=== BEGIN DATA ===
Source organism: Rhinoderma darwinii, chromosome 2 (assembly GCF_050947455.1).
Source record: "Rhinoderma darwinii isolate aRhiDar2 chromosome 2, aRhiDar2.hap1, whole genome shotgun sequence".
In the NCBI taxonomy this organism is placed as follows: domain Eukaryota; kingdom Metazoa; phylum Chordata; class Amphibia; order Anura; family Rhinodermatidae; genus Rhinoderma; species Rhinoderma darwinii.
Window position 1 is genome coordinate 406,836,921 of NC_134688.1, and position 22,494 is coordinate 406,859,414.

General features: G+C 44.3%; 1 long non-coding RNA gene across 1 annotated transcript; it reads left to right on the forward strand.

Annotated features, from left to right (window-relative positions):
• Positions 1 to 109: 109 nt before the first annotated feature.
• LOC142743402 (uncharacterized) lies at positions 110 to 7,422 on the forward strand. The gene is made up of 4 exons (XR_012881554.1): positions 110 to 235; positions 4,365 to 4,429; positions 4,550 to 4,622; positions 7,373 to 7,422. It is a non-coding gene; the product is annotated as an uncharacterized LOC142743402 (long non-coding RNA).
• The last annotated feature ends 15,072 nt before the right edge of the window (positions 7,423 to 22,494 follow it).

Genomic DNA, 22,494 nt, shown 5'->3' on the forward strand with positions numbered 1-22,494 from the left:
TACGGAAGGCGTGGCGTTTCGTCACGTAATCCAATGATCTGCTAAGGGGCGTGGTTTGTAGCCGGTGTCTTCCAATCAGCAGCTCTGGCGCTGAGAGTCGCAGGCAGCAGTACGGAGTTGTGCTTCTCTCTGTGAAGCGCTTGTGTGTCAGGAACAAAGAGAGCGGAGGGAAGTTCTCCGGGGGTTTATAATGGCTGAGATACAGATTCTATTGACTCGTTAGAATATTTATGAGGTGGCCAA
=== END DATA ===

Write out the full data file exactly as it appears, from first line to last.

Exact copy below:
Source organism: Rhinoderma darwinii, chromosome 2 (assembly GCF_050947455.1).
Source record: "Rhinoderma darwinii isolate aRhiDar2 chromosome 2, aRhiDar2.hap1, whole genome shotgun sequence".
In the NCBI taxonomy this organism is placed as follows: domain Eukaryota; kingdom Metazoa; phylum Chordata; class Amphibia; order Anura; family Rhinodermatidae; genus Rhinoderma; species Rhinoderma darwinii.
Window position 1 is genome coordinate 406,836,921 of NC_134688.1, and position 22,494 is coordinate 406,859,414.

General features: G+C 44.3%; 1 long non-coding RNA gene across 1 annotated transcript; it reads left to right on the forward strand.

Annotated features, from left to right (window-relative positions):
• Positions 1 to 109: 109 nt before the first annotated feature.
• LOC142743402 (uncharacterized) lies at positions 110 to 7,422 on the forward strand. The gene is made up of 4 exons (XR_012881554.1): positions 110 to 235; positions 4,365 to 4,429; positions 4,550 to 4,622; positions 7,373 to 7,422. It is a non-coding gene; the product is annotated as an uncharacterized LOC142743402 (long non-coding RNA).
• The last annotated feature ends 15,072 nt before the right edge of the window (positions 7,423 to 22,494 follow it).

Genomic DNA, 22,494 nt, shown 5'->3' on the forward strand with positions numbered 1-22,494 from the left:
TACGGAAGGCGTGGCGTTTCGTCACGTAATCCAATGATCTGCTAAGGGGCGTGGTTTGTAGCCGGTGTCTTCCAATCAGCAGCTCTGGCGCTGAGAGTCGCAGGCAGCAGTACGGAGTTGTGCTTCTCTCTGTGAAGCGCTTGTGTGTCAGGAACAAAGAGAGCGGAGGGAAGTTCTCCGGGGGTTTATAATGGCTGAGATACAGATTCTATTGACTCGTTAGAATATTTATGAGGTGGCCAA